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Oct 02nd
Home Sections History Remembering the Filipino Soldiers Who Fought in Europe During World War I As Members of the U.S. Expeditionary Forces
Remembering the Filipino Soldiers Who Fought in Europe During World War I As Members of the U.S. Expeditionary Forces PDF Print E-mail
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Written by Bobby M. Reyes   
Sunday, 26 May 2013 21:14

Many Filipinos no longer remember their ancestors who served in the U.S. Army during WWI and many of the Filipino soldiers died or were injured in combat in the European "trench warfare."

The Saga of Filipino Soldiers Drafted to Serve the American Expeditionary Force to Europe during World War I (as discussed in one of the monthly meetings of the Philippine History Group of Los Angeles in the late 1990s):

Y oung Filipinos were hired from the Philippines to work as contract workers in the sugar and/or pineapple plantations of Hawaii starting in the early 1900s. On April 6, 1917, when the United States got involved in World War I on the side of Great Britain, France and their allies, Filipino workers were required to register for the U.S. military drafts in 1917 and 1918. The Filipinos were drafted as they were "American nationals." More often than not, the Filipino draftees were assigned in the kitchen (often referred to as the "KP or Kitchen Police") and mess hall. The musically-gifted served in the army bands. Those that had experience in fixing farm vehicles were assigned to work in the motor pool.

It was estimated that more-than four thousand Filipino workers were drafted to serve in the Hawaiian Infantry regiments or the equivalent of the state national-guard units.

Some Filipinos working in the agricultural fields in California and other states such as Alaska (where they were fishermen) were also drafted by the U.S. military. Many of the Filipino agricultural workers in the U. S. Mainland and in Hawaii came from the Ilocos Region, Pangasinan and also from the other regions in Luzon such as the Bicol Region and the Visayan islands.

The U.S. Army sent also Filipino soldiers serving in the Philippine Constabulary and army units in the Philippine Islands to the U. S. mainland for further training. The more-experienced ones, especially those that had combat experience in the so-called "Moro Wars" in Mindanao, were sent without much stateside training to the European front lines.

M any Filipino soldiers died in combat in Europe. Others were injured. From anecdotal sources, a Filipino corporal, Tomas Mateo Claudio, who was said to have hailed from Morong, Rizal, died in combat under heroic circumstances in France in the Battle of Belleau Wood. At this battle, many Allied soldiers, including Filipino recruits, were cited for their legendary bravery. But as the result of the so-called "trench warfare," both sides in the conflict suffered massive casualties. It was also in this battle that a brother of Carlos Bulosan (from Pangasinan) was also presumably killed.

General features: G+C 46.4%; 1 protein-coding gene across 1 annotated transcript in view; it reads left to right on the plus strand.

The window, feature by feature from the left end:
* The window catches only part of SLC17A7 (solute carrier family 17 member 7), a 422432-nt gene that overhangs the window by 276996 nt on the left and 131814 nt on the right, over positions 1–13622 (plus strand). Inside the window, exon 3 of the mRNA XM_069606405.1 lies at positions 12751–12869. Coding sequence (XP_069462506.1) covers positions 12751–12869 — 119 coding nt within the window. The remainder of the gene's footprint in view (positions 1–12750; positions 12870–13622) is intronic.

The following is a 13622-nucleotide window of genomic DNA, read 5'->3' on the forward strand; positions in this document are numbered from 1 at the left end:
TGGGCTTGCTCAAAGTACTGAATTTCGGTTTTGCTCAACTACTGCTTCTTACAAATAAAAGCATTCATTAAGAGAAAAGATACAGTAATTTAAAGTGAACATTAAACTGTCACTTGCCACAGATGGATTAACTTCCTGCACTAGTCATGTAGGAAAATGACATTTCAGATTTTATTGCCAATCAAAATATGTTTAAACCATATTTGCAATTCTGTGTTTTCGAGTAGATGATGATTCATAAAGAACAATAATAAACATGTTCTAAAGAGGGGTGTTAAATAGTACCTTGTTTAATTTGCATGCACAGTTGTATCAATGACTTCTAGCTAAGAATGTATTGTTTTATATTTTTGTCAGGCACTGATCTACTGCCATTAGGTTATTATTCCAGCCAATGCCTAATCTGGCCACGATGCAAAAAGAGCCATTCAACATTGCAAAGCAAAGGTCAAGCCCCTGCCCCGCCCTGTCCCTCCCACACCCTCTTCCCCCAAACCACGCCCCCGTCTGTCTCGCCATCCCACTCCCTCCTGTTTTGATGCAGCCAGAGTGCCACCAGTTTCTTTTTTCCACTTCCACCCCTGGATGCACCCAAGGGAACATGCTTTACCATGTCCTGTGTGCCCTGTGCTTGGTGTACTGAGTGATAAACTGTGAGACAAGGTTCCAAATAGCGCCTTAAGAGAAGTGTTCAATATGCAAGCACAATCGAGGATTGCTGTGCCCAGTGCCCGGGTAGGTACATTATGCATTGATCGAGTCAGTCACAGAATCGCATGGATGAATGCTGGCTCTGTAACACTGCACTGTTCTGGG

Per reference books, the Battle of Belleau Wood (1–26 June 1918) occurred during the German 1918 Spring Offensive in World War I, near the Marne River in France. The battle was fought between the U.S. Second (under the command of Major General Omar Bundy) and Third Divisions and an assortment of German units including elements from the 237th, 10th, 197th, 87th, and 28th Divisions.[2] The battle has become a deep part of the lore of the United States Marine Corps. (As stated in the Wikipedia).

Gen. John J, (Black Jack) Pershing was one of the commanders of the American forces in the said Battle of Belleau Wood. As he just came from the Philippine Islands as the Military Governor of Mindanao, it is presumed that he brought with him some of his most-experienced Filipino soldiers that fought with him in the so-called "Moro Wars." It was ironic that General Pershing and his Filipino soldiers defeated the Germans as part of the Allied Forces but they could not vanquish the Muslim rebels in Mindanao, as some Filipino-American historians tend to conclude.

Alfonso Y. Gonzales Jr. of Bulusan, Sorsogon Province, added to this research by saying that in 1917 the Philippine Assembly created the Philippine National Guard with the intent to join the American Expeditionary Force. By the time it was absorbed into the National Army, it had grown to 25,000 soldiers. However, these units did not see action in Europe, as WWI ended before they could depart for the "Old World." The first Filipino to die in World War I was Private Tomas Mateo Claudio, who served with the U.S. Marine Corps as part of the American Expeditionary Forces to Europe. He died in the Battle of Chateau Thierry in France on June 29, 1918. The Tomas Claudio Memorial College in Morong Rizal, Philippines, which was founded in 1950, was named in his honor. # # #

Last Updated on Wednesday, 11 November 2015 08:04

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